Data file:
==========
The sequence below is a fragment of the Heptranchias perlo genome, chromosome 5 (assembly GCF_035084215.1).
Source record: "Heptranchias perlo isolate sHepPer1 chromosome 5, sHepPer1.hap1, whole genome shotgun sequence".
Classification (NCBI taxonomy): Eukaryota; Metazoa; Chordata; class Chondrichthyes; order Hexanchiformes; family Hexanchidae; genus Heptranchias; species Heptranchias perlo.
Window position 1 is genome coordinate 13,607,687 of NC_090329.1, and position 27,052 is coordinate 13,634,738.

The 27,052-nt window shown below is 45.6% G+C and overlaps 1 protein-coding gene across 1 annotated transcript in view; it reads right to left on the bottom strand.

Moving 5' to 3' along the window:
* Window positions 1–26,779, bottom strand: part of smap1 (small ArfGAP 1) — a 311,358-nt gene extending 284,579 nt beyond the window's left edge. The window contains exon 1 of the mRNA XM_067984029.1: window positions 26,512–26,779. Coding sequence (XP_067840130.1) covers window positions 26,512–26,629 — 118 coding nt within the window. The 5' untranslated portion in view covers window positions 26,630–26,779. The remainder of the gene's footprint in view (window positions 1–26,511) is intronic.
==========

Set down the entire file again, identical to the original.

The sequence below is a fragment of the Heptranchias perlo genome, chromosome 5 (assembly GCF_035084215.1).
Source record: "Heptranchias perlo isolate sHepPer1 chromosome 5, sHepPer1.hap1, whole genome shotgun sequence".
Classification (NCBI taxonomy): Eukaryota; Metazoa; Chordata; class Chondrichthyes; order Hexanchiformes; family Hexanchidae; genus Heptranchias; species Heptranchias perlo.
Window position 1 is genome coordinate 13,607,687 of NC_090329.1, and position 27,052 is coordinate 13,634,738.

The 27,052-nt window shown below is 45.6% G+C and overlaps 1 protein-coding gene across 1 annotated transcript in view; it reads right to left on the bottom strand.

Moving 5' to 3' along the window:
* Window positions 1–26,779, bottom strand: part of smap1 (small ArfGAP 1) — a 311,358-nt gene extending 284,579 nt beyond the window's left edge. The window contains exon 1 of the mRNA XM_067984029.1: window positions 26,512–26,779. Coding sequence (XP_067840130.1) covers window positions 26,512–26,629 — 118 coding nt within the window. The 5' untranslated portion in view covers window positions 26,630–26,779. The remainder of the gene's footprint in view (window positions 1–26,511) is intronic.